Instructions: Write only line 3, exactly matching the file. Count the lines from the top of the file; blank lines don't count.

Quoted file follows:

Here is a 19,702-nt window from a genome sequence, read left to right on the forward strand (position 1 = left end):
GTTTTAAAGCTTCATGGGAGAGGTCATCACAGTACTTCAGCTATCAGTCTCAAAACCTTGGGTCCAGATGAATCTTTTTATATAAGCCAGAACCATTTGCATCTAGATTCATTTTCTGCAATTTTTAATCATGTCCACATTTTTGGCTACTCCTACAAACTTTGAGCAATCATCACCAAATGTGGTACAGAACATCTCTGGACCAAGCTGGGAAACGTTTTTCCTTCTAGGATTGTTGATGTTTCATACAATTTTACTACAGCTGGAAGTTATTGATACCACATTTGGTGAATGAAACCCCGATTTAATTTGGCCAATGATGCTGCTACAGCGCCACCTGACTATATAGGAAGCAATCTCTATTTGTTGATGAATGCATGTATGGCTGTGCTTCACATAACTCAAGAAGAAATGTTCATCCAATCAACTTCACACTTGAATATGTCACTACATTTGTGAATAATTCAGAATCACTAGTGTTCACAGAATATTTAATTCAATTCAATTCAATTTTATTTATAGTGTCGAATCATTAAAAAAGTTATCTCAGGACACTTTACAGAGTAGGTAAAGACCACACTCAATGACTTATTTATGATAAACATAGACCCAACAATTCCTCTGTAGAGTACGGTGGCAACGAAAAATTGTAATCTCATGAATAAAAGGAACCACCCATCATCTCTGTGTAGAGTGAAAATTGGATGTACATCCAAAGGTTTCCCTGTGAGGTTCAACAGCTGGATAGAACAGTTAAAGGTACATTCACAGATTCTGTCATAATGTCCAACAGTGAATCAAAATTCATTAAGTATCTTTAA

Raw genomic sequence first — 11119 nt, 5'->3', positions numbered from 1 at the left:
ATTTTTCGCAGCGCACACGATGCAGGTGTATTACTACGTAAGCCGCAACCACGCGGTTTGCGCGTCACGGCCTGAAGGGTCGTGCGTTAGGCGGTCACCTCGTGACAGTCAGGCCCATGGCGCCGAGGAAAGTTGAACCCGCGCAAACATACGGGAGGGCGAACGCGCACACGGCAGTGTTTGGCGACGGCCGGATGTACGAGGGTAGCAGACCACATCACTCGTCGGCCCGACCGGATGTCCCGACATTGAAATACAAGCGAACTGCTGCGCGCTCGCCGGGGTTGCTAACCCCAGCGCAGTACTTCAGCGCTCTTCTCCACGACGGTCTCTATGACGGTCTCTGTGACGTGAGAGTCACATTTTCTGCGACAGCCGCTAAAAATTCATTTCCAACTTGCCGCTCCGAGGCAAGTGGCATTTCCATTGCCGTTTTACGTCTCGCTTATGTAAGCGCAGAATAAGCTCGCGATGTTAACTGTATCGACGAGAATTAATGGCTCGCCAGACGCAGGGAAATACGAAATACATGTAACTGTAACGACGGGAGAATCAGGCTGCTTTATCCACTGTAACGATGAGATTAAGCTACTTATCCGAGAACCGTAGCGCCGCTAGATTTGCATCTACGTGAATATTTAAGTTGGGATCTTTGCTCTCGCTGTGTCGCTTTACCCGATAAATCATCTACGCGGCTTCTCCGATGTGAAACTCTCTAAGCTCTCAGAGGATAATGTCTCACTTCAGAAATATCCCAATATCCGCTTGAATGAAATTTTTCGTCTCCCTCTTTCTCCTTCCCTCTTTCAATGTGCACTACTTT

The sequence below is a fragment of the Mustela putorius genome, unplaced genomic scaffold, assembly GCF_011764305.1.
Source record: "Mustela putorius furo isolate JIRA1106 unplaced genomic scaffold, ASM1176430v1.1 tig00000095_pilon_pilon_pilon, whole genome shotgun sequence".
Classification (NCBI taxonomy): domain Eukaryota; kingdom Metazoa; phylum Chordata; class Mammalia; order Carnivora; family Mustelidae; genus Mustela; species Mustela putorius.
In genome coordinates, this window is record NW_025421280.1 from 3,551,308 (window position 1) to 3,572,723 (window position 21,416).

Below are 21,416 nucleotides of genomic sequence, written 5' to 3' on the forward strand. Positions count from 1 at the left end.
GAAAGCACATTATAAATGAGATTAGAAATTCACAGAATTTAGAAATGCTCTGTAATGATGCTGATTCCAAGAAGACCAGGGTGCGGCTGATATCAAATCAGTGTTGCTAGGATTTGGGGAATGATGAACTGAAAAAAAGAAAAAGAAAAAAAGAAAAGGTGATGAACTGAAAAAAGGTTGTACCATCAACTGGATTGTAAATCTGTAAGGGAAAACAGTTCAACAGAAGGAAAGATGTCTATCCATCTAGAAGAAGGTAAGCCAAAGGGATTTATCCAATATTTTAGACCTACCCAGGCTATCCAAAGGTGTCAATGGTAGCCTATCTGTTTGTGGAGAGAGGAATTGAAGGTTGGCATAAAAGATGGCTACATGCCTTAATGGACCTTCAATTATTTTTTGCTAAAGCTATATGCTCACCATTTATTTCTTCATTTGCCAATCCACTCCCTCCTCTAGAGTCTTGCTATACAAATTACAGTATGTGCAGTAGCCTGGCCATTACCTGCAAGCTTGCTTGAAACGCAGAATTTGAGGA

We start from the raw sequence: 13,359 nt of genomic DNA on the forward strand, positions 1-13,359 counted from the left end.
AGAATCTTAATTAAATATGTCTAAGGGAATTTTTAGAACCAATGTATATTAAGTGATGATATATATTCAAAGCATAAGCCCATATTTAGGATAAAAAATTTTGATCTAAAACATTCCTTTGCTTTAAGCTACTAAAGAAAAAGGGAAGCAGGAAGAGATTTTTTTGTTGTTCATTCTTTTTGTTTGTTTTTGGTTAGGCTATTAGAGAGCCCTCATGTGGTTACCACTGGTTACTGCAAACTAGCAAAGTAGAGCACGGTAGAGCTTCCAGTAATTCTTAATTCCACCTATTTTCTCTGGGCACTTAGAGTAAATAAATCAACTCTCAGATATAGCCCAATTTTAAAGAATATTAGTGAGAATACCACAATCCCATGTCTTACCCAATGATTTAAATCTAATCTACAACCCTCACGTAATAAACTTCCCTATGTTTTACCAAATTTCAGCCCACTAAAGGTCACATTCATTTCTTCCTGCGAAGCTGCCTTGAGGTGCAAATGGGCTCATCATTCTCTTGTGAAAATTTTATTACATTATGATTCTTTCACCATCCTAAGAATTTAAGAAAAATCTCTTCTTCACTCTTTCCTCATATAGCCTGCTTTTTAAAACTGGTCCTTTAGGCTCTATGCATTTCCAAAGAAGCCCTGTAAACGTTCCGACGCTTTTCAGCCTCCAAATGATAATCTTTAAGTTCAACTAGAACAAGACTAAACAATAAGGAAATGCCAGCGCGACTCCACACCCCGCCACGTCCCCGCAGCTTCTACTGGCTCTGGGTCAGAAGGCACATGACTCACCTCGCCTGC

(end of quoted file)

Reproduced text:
Raw genomic sequence first — 11119 nt, 5'->3', positions numbered from 1 at the left: